You have to be hyper vigilant around communication. That to me is the most defining competency of the college presidency, or the leadership, at this particular point. How to use multiple mediums, how to be very deliberate about various platforms, how to have consistency in your message so that people know that you said it here, you said it here, you said here, it's always the same message.
The other thing for me, and this is a really hard thing for higher education, we’ve got to be able to hold two thoughts in our brains at the same time — that our students are learners, but they're also consumers. When they are in the classroom, they are learners, and you are treating them with the academic promise and potential with what those faculty can do in that space. But when they're outside of that classroom, they're consumers. They have the ability to take their dollars someplace else if they want to.
What is our value add as an organization, how are we talking about high-impact practices and implementing them? How are we making sure that our campus feels welcoming to our students and also at the same time that they can feel safe.
Those are things we have to hold in our head at the same time in higher ed. We struggle with that notion because we say ‘Oh, this isn't a business, they're not consumers’ — none of us work here for free, and none of our students go here for free. It's not a volunteer organization for anybody. So as a result of that, we've got to think about how we deliver on our mission in an evolving manner and not be so slow about it.
Are you concerned that NSC’s student enrollment growth could be negatively affected by the student COVID vaccine mandate set for Nov. 1?
There may be an impact. I don't doubt that. What I will offer to you though is that this is the right thing to be done. I believe this deeply, that part of our commitment as an institution is to be the space where there is safety, both for students who want to come here and explore different intellectual ideas, but also in terms of health and safety.
At the end of the day, our job is to work to craft the environment that we know is necessary for that. All of the compelling science indicates that vaccines are the way to lessen illness and help prevent death. I want you to have to be able to come on our campus, and not have to think about the fact that I may be exposed here.
Will we, as an organization, see some enrollment loss? Inevitably. But this is part of what's happening across the nation. Enrollment is contracting in higher education. The students have other options they can pursue if they want to go someplace else because they felt that this vaccine is an unwieldy mistress that’s asked too much of them, and they don't want to be a part of that. I want to support them in being where they think they can be and be safe at.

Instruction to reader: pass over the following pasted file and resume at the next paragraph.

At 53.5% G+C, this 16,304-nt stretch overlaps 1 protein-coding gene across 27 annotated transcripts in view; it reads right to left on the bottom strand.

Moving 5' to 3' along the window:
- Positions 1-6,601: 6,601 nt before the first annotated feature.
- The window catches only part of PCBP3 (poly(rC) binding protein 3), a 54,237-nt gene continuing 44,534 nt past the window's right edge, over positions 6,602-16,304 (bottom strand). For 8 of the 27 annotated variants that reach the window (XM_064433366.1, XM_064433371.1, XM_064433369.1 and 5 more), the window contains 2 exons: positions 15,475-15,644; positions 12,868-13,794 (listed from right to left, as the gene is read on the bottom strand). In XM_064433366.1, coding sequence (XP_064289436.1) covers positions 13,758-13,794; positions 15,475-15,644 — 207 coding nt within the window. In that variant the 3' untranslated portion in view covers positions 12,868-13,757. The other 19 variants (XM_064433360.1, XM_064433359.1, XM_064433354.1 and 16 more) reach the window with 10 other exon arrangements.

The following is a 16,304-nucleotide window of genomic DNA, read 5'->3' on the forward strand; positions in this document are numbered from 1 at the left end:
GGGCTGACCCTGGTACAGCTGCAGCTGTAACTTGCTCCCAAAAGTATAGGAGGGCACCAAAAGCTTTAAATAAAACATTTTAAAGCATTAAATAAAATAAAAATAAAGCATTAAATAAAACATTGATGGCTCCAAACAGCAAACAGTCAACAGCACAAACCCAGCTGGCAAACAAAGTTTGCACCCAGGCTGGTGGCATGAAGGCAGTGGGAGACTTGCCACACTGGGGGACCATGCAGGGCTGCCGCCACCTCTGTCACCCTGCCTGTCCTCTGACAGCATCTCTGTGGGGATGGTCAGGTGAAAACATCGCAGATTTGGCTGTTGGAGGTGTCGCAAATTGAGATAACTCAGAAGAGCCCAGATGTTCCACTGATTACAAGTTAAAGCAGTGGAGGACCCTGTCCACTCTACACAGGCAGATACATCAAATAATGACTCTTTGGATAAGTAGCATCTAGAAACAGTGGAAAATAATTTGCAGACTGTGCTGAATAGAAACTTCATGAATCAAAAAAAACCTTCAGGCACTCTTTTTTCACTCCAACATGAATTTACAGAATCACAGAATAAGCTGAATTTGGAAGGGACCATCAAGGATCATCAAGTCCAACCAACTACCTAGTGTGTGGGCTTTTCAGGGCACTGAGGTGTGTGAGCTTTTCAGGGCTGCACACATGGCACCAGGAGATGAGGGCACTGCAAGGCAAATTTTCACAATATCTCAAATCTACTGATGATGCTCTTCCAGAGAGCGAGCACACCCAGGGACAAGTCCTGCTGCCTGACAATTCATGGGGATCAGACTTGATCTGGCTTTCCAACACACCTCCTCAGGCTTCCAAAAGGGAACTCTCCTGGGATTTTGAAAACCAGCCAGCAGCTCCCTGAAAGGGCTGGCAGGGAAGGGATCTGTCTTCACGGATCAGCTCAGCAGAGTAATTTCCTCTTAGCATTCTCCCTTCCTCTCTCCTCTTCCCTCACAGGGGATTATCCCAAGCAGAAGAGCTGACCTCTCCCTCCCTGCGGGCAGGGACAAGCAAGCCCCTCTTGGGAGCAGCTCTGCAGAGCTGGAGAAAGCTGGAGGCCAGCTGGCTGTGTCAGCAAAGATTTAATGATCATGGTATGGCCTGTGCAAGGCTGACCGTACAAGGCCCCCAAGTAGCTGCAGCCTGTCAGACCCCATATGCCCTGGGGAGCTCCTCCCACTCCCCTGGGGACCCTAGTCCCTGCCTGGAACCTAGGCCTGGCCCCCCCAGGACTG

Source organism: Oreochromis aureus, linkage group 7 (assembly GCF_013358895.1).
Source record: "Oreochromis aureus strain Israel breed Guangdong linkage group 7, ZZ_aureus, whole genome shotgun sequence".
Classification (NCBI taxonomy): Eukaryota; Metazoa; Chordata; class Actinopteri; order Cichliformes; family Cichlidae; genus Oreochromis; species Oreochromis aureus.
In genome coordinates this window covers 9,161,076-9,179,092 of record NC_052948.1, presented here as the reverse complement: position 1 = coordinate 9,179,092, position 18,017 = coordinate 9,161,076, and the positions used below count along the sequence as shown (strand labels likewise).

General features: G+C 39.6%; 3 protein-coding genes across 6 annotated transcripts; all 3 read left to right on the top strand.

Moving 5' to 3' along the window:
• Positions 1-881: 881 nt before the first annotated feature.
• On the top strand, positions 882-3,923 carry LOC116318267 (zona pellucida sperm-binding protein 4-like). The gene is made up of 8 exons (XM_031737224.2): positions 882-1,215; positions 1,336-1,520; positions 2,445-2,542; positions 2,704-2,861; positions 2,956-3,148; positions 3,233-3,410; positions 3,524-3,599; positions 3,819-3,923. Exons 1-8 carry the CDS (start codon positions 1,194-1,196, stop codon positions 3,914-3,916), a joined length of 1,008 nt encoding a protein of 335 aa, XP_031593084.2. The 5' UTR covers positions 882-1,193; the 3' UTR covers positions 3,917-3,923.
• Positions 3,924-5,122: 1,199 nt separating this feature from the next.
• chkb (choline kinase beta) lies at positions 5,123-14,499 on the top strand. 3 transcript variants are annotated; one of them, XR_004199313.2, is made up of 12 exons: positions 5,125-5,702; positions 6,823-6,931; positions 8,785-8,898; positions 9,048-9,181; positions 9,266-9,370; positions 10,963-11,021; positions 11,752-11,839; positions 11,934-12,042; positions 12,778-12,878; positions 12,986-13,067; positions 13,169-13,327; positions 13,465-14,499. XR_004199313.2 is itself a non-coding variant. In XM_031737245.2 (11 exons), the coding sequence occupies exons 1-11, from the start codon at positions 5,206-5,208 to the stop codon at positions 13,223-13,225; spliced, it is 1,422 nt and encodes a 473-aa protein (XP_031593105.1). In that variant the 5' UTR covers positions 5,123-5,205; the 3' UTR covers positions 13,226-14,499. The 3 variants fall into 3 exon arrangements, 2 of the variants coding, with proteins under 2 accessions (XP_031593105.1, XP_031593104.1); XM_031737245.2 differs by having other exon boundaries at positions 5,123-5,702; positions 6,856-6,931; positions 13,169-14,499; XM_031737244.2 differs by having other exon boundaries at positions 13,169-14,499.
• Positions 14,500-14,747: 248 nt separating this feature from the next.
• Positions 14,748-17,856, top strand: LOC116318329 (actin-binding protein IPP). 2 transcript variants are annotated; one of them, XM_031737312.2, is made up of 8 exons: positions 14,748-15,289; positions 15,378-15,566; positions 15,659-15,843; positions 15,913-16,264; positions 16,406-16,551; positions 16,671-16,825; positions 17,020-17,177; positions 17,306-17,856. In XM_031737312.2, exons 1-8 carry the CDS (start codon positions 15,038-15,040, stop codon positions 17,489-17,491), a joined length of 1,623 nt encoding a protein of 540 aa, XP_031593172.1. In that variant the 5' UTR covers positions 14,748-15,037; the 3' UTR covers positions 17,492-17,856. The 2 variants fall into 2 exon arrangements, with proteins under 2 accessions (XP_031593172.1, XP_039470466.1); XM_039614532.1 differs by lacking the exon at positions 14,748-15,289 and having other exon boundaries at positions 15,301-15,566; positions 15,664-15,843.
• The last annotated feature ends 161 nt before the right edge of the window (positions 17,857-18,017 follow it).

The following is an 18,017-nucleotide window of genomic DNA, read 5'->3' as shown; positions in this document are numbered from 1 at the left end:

But for the clear majority of our students, the majority of our employees, they want that type of environment, and it's our obligation and commitment to do that.
And on the employee side, the Board of Regents will consider a wide-reaching employee vaccine mandate later this week. Are there concerns there will be employee attrition, too?
I don't know that. What I would tell you right now is that we have about 81 percent of Nevada State employees who have already received the vaccine, and have demonstrated proof of that. Others still have a few more weeks in order to make that possible.
So maybe we'll see some of that occur. Whether it be some natural attrition, people’ll say, ‘retire now?’ I think there are multiple reasons why any of this could be happening now, there are a lot of folks who are saying, ‘You know what, the stress in higher education is one I don't want to be a part of, maybe there's a vaccine mandate, I don't want to be a part of this.’
As I said of the students — you have options. If you are no longer wanting to be an employee of Nevada State College because there is a mandatory vaccine that we're asking employees to take to help keep us safe, as a community, then [what] I want to do is help you make the best decisions for you and your family. And if you have another employment [opportunity] lined up, I want to help support that … but there's something about being an anchor institution. There's something about being an institution of higher education right now and that should mean something.
On the issue of enrollment, the growth at NSC has been uncharacteristic compared either to itself, or other Nevada institutions or even nationwide trends. So what does sustainable enrollment growth look like over the next five or 10 years?
We know that Nevada State College is created for a distinctive purpose, and one, we want to get more firmly entrenched in our mission. We were created because someone said they didn't want to do what we were doing, they didn't know how to do what we were doing, or they didn't think they could do what we're doing. So as a result of that, this institution came to be.
At the same time, we have to be very thoughtful. There are macro trends that we have to be prepared to respond to and know that some of this, we have no control over. There have been predictions on the contraction of higher education enrollment for years, and we've seen it happen. At first it was the Northeast, then it started to the Midwest, you'll see some of the Northwest, and of course they said the two main population centers of a country as we see right now, Southeast and Southwest are going to continue to see growth. But the challenges around resources will continue to be an issue as well.
When we talk about expansion and growth, to what degree is the budget — and deep, system-wide budget cuts — a limiting factor for NSC?
There's going to be a need to revisit the funding formula, I do believe, because right now the budget has really incented growth. It is built around outcomes and growth. And at some point, you move into a place where you have to also build capacity. And right now, Nevada State College has been growing so fast, those resources [that] have come to help us do that type of growth have been important, but when that growth slows and you're still trying to build infrastructure, you've got to figure out a way in order to be able to say, ‘there are capital needs.’
You want to keep our class sizes at a reasonable level, you want to be able to have robust support services, you want to tap into those communities that have been underserved or have been ignored. It's important for us to do that in Nevada State College. Should we also be thinking about how we're delivering our mission more broadly across the state of Nevada? Those are things that will require some level of investment.